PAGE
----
Younger workers believe they can multitask and remain productive, the human-resources people told the York researchers. Thirty-eight percent of respondents blamed multitasking for the lack of “focus” among younger workers. The authors of the study explained that the younger generation “believes that it is possible to multi-task effectively” and that using social media, for example, is an efficient way to communicate. In interviews, the applicants check their phones for texts and calls, dress inappropriately and overrate their talents.

“The sad fact is some of these persons probably do not understand what is wrong with this,” the authors note.

Older workers have always complained about younger workers, of course, but there’s a difference: This time they attribute the youthful flaws not to ignorance or waywardness, but to a “sense of entitlement.”

We might forgive 18-year-olds fresh out of high school for lacking employability skills (the manufacturing sector hires many workers lacking undergraduate degrees). But when he or she reaches 23 and has four years of college, employers expect a white-collar worker to recognize basic norms of dress and deportment.

What happened in college, then? The survey by York College’s Center for Professional Excellence assigns colleges part of the blame, observing that letting students miss deadlines without penalty and assigning good grades for middling work only make them form the wrong expectations.

Meanwhile, the UK Daily Mail had the results from a 2013 survey:

Young people’s unprecedented level of self-infatuation was revealed in a new analysis of the American Freshman Survey, which has been asking students to rate themselves compared to their peers since 1966.

Roughly 9 million young people have taken the survey over the last 47 years.

Psychologist Jean Twenge and her colleagues compiled the data and found that over the last four decades there’s been a dramatic rise in the number of students who describe themselves as being ‘above average’ in the areas of academic ability, drive to achieve, mathematical ability, and self-confidence.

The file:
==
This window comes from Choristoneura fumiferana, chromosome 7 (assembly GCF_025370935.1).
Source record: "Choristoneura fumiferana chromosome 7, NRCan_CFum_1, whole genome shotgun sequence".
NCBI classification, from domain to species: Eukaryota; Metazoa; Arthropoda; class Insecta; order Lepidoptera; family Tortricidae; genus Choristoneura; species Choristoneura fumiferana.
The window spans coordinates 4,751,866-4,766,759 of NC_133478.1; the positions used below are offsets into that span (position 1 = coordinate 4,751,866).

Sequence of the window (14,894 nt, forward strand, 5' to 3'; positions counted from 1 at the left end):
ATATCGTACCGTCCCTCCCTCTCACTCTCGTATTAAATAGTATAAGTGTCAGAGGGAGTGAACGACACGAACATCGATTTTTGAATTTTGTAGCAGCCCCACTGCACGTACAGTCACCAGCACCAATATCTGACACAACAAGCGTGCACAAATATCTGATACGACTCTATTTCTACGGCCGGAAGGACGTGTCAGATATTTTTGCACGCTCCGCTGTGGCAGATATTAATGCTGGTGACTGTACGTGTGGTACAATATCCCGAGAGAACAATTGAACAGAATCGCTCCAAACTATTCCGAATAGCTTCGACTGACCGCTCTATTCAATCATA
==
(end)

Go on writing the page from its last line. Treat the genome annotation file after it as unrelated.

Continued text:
But in appraising the traits that are considered less invidualistic – co-operativeness, understanding others, and spirituality – the numbers either stayed at slightly decreased over the same period.

Researchers also found a disconnect between the student’s opinions of themselves and actual ability.

While students are much more likely to call themselves gifted in writing abilities, objective test scores actually show that their writing abilities are far less than those of their 1960s counterparts.

Also on the decline is the amount of time spent studying, with little more than a third of students saying they study for six or more hours a week compared to almost half of all students claiming the same in the late 1980s.

Though they may work less, the number that said they had a drive to succeed rose sharply.

[…]Twenge is the author of a separate study showing a 30 per cent increase towards narcissism in students since 1979.

‘Our culture used to encourage modesty and humility and not bragging about yourself,’ Twenge told BBC News. ‘It was considered a bad thing to be seen as conceited or full of yourself.’

Just because someone has high self-esteem doesn’t mean they’re a narcissist. Positive self-assessments can not only be harmless but completely true.

However, one in four recent students responded to a questionnaire called the Narcissistic Personality Inventory with results pointing towards narcissistic self-assessments.

Narcissism is defined as excessive self-love or vanity; self-admiration, or being self-centered.

Twenge said that’s a trait that is often negative and destructive, and blames its boom on several trends – including parenting styles, celebrity culture, social media, and easy credit – for allowing people to seem more successful than they really are.

I think what I am seeing is that not only do they work less, but they work at things they “like”, rather than at things that will allow them to provide value to others. So, you’re not going to find a lot of computer programmers or petroleum engineers among young Americans, but you will find a lot of people gravitating to jobs that are easy that make them feel good about themselves, and look good to other people, too.

Obviously, there are policy reasons for youth unemployment being so high, but I think this attitude that young people have is definitely part of it.